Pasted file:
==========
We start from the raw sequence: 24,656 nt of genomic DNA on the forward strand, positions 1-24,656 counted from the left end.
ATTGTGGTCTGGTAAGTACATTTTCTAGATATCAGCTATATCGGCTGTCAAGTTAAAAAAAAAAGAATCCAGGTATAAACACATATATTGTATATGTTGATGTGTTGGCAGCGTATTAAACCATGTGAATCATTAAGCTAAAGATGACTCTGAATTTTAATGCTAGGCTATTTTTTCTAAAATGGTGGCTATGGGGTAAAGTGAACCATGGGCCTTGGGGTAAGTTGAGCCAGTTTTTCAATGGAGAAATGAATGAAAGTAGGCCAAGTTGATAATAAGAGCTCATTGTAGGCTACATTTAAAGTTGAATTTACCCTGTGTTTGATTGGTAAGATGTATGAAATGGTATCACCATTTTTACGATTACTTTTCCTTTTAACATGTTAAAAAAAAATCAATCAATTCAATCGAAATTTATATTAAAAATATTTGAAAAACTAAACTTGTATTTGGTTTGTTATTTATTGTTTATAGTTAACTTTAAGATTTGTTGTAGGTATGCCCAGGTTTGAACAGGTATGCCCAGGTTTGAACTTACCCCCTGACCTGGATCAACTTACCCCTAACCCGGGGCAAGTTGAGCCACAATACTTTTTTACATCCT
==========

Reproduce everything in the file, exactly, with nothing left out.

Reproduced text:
We start from the raw sequence: 24,656 nt of genomic DNA on the forward strand, positions 1-24,656 counted from the left end.
ATTGTGGTCTGGTAAGTACATTTTCTAGATATCAGCTATATCGGCTGTCAAGTTAAAAAAAAAAGAATCCAGGTATAAACACATATATTGTATATGTTGATGTGTTGGCAGCGTATTAAACCATGTGAATCATTAAGCTAAAGATGACTCTGAATTTTAATGCTAGGCTATTTTTTCTAAAATGGTGGCTATGGGGTAAAGTGAACCATGGGCCTTGGGGTAAGTTGAGCCAGTTTTTCAATGGAGAAATGAATGAAAGTAGGCCAAGTTGATAATAAGAGCTCATTGTAGGCTACATTTAAAGTTGAATTTACCCTGTGTTTGATTGGTAAGATGTATGAAATGGTATCACCATTTTTACGATTACTTTTCCTTTTAACATGTTAAAAAAAAATCAATCAATTCAATCGAAATTTATATTAAAAATATTTGAAAAACTAAACTTGTATTTGGTTTGTTATTTATTGTTTATAGTTAACTTTAAGATTTGTTGTAGGTATGCCCAGGTTTGAACAGGTATGCCCAGGTTTGAACTTACCCCCTGACCTGGATCAACTTACCCCTAACCCGGGGCAAGTTGAGCCACAATACTTTTTTACATCCT